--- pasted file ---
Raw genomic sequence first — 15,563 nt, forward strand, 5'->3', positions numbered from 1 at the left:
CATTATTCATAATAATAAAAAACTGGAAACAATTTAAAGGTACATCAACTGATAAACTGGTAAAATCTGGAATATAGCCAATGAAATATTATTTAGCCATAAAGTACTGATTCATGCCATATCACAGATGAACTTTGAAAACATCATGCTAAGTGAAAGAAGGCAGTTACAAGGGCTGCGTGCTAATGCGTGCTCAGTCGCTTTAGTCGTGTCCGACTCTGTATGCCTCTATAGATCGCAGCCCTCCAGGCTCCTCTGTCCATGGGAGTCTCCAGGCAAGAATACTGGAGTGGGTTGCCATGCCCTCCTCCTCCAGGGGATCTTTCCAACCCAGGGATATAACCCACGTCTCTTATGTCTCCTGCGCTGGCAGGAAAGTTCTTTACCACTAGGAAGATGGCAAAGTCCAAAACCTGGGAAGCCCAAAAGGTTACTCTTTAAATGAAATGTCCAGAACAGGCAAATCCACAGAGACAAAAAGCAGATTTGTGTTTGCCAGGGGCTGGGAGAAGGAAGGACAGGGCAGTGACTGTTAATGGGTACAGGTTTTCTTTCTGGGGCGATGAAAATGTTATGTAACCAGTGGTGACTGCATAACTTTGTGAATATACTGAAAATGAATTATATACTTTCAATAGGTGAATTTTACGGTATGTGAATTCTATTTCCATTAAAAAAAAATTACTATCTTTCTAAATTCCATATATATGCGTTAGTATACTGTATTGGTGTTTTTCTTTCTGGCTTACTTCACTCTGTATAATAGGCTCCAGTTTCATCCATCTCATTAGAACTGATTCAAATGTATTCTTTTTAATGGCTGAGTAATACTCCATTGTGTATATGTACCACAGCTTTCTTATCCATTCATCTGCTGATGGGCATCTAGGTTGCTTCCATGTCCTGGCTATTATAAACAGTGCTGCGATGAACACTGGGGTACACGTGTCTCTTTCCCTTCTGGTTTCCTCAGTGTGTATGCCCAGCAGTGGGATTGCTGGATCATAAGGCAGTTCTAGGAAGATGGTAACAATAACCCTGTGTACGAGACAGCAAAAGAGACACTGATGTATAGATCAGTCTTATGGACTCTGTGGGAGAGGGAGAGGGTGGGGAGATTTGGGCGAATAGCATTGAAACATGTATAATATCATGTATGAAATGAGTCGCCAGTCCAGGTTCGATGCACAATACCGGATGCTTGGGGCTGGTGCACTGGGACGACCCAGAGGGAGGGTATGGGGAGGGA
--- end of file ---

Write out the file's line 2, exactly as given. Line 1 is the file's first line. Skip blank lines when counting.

CATTATTCATAATAATAAAAAACTGGAAACAATTTAAAGGTACATCAACTGATAAACTGGTAAAATCTGGAATATAGCCAATGAAATATTATTTAGCCATAAAGTACTGATTCATGCCATATCACAGATGAACTTTGAAAACATCATGCTAAGTGAAAGAAGGCAGTTACAAGGGCTGCGTGCTAATGCGTGCTCAGTCGCTTTAGTCGTGTCCGACTCTGTATGCCTCTATAGATCGCAGCCCTCCAGGCTCCTCTGTCCATGGGAGTCTCCAGGCAAGAATACTGGAGTGGGTTGCCATGCCCTCCTCCTCCAGGGGATCTTTCCAACCCAGGGATATAACCCACGTCTCTTATGTCTCCTGCGCTGGCAGGAAAGTTCTTTACCACTAGGAAGATGGCAAAGTCCAAAACCTGGGAAGCCCAAAAGGTTACTCTTTAAATGAAATGTCCAGAACAGGCAAATCCACAGAGACAAAAAGCAGATTTGTGTTTGCCAGGGGCTGGGAGAAGGAAGGACAGGGCAGTGACTGTTAATGGGTACAGGTTTTCTTTCTGGGGCGATGAAAATGTTATGTAACCAGTGGTGACTGCATAACTTTGTGAATATACTGAAAATGAATTATATACTTTCAATAGGTGAATTTTACGGTATGTGAATTCTATTTCCATTAAAAAAAAATTACTATCTTTCTAAATTCCATATATATGCGTTAGTATACTGTATTGGTGTTTTTCTTTCTGGCTTACTTCACTCTGTATAATAGGCTCCAGTTTCATCCATCTCATTAGAACTGATTCAAATGTATTCTTTTTAATGGCTGAGTAATACTCCATTGTGTATATGTACCACAGCTTTCTTATCCATTCATCTGCTGATGGGCATCTAGGTTGCTTCCATGTCCTGGCTATTATAAACAGTGCTGCGATGAACACTGGGGTACACGTGTCTCTTTCCCTTCTGGTTTCCTCAGTGTGTATGCCCAGCAGTGGGATTGCTGGATCATAAGGCAGTTCTAGGAAGATGGTAACAATAACCCTGTGTACGAGACAGCAAAAGAGACACTGATGTATAGATCAGTCTTATGGACTCTGTGGGAGAGGGAGAGGGTGGGGAGATTTGGGCGAATAGCATTGAAACATGTATAATATCATGTATGAAATGAGTCGCCAGTCCAGGTTCGATGCACAATACCGGATGCTTGGGGCTGGTGCACTGGGACGACCCAGAGGGAGGGTATGGGGAGGGA